With the lockout official as of midnight last night, the guessing game as to when the season will start begins in earnest. Through all of this, there have been many factors that have gotten the league to its current position, but a few have stood out among the others.
1. The Extra $1 Billion in Revenues
When the league came out of its lost season in 2004-05, the owners fought hard for the deal that was struck. The lasting reminder of that process is the salary cap, which has steadily crept upwards every year since.
Yet that CBA never imagined the type of growth the league would see in the past few years.
With the amount of growth the NHL has enjoyed as of late, it is imperative for the players and the owners to get their fair shares of the new found revenues. Many may debate exactly what each side's fair share is exactly, but each side does have one.
The extra $1 billion in the coffers may seem like a good problem to have, and it is, but it also has led to the argument that has now befallen the league:
Who should get what?
The owners are the risk takers; the players are the reason the games get played and the fans show up.
What is lost in all of this is that it is the fans that have created this extra scratch. The owners can take all the risks and the players can give a dazzling show, but if they do not have anyone to watch them the league can't flourish.
The main source of the extra cash is the deal signed with NBC last season that brings in about $200 million annually. NBC was willing to put up this kind of money because of the fans and their devotion to the sport.
The deal has certainly been a positive for the league, and gave fans the ability to watch every Stanley Cup Playoff game for the first time. The players certainly cannot complain about the deal, although some will argue that having to talk to Pierre McGuire is not worth it.
What the players did complain about was the new conference and playoff structure proposed during last season, with the old, two division format returning, and the first and second rounds being intra-division meetings.
Under the realignment, travel would have been substantially decreased for all teams, saving many teams a lot of costs (and thus leaving the owners with more money). All that would have been at the expense of some of the better and fledgling rivalries in the game that the players love playing in. By only playing non-divisional teams twice, the budding Chicago-Vancouver and St. Louis-Los Angeles contests will lose their luster.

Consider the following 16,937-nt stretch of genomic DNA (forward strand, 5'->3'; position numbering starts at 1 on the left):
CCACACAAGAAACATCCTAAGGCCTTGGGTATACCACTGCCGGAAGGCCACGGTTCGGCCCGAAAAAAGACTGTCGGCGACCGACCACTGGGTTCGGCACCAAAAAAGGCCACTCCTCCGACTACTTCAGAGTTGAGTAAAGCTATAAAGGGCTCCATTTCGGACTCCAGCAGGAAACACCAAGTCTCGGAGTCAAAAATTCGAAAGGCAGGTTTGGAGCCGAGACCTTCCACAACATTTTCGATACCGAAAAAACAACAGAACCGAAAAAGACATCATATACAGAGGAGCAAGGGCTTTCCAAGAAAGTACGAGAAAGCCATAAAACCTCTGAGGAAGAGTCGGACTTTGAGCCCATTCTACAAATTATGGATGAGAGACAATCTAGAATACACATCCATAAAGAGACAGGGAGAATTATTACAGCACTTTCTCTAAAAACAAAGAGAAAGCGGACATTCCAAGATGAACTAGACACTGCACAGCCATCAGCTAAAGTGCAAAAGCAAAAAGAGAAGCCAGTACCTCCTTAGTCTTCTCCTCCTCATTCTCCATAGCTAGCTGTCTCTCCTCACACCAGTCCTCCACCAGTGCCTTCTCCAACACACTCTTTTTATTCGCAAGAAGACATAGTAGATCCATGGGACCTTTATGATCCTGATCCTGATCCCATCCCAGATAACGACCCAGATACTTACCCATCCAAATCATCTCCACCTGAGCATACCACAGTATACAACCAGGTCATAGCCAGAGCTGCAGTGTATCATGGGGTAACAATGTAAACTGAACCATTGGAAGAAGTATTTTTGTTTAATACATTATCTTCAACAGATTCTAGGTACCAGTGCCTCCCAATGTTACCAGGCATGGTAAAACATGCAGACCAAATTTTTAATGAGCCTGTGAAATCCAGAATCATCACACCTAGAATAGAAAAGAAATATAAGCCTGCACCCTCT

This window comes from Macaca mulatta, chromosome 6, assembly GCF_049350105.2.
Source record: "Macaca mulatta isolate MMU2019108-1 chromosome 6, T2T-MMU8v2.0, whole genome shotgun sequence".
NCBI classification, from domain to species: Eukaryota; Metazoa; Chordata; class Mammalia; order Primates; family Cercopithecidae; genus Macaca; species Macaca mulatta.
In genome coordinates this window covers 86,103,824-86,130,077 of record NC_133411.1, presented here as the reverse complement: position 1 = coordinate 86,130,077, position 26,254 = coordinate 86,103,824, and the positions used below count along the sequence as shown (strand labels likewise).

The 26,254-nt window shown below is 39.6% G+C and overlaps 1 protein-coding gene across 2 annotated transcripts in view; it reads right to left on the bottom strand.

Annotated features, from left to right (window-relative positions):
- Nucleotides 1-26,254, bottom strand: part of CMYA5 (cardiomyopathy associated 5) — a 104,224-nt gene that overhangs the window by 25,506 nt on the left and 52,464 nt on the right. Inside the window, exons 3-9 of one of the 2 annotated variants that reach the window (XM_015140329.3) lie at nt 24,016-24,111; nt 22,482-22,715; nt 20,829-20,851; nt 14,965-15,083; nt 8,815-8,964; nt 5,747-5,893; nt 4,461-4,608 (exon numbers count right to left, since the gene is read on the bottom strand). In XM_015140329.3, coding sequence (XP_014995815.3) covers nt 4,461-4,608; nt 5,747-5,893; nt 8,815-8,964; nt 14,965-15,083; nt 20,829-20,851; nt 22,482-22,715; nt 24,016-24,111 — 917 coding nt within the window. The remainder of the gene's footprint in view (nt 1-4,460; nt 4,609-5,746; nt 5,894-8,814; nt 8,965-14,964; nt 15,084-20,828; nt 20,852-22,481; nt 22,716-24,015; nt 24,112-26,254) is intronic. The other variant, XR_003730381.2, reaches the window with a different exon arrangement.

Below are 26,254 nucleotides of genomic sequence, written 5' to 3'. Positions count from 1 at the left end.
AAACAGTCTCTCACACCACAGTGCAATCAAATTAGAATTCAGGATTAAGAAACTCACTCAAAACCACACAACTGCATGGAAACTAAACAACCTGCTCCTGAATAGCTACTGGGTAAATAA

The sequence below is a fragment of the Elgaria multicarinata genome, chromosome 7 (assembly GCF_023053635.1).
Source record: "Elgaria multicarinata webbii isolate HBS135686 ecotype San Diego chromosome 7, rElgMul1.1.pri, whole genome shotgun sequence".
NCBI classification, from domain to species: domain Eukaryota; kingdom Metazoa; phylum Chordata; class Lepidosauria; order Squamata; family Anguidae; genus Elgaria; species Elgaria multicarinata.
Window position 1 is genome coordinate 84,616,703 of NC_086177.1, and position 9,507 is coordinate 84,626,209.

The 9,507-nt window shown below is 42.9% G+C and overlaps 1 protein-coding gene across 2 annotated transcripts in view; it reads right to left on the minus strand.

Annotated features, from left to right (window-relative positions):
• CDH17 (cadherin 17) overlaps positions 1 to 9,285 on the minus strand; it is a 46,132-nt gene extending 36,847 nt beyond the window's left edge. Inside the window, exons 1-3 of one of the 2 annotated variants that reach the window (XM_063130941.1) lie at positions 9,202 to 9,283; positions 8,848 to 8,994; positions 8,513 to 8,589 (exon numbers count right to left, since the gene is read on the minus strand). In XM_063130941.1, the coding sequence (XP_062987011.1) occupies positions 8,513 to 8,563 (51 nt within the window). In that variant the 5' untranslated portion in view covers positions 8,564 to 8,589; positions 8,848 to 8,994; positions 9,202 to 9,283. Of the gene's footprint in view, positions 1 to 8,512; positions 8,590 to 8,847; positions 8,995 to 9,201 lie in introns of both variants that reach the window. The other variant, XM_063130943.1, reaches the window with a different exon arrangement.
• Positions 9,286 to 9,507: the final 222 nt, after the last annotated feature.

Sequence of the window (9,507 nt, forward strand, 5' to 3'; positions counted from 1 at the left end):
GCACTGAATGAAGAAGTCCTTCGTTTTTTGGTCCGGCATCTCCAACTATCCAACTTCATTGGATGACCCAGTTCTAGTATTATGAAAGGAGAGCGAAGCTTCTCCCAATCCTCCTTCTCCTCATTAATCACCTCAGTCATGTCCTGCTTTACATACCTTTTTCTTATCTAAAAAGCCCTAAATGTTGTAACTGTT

Older, more established rivalries such as Boston-NY Rangers and Buffalo-Philadelphia will also become less important.
The NHLPA's official reasoning for not approving the plan was that they were not involved in the planning process and would like to be involved starting this season, with any approved plans taking effect next season. But it can be inferred that the players took offense to the owners muddying the game in order to save a few bucks, especially when Mike Ilitch's Detroit Red Wings were the ones pushing the hardest for the plan.
So, again, say what you will about who should get what, the extra money has caused a rift between the two sides that must be bridged to see hockey this year.
2. Gary Bettman
Yes, many are quick to jump on Gary Bettman for his role in all of this.
The players despise him. The owners have him on a leash.
His job is to advocate for the league, which is the contingent of owners, but the fact remains that this is his third lockout during his tenure.
The NHL has had 4 such occurrences.
That's a pretty bad stat line.
This is not to say that any of this is directly his fault. He is not the owners. He does not make the decisions for the owners, he merely communicates them to the rest of the NHL community (i.e. the players and the fans).
The problem most have with him is his demeanor and the way he communicates things.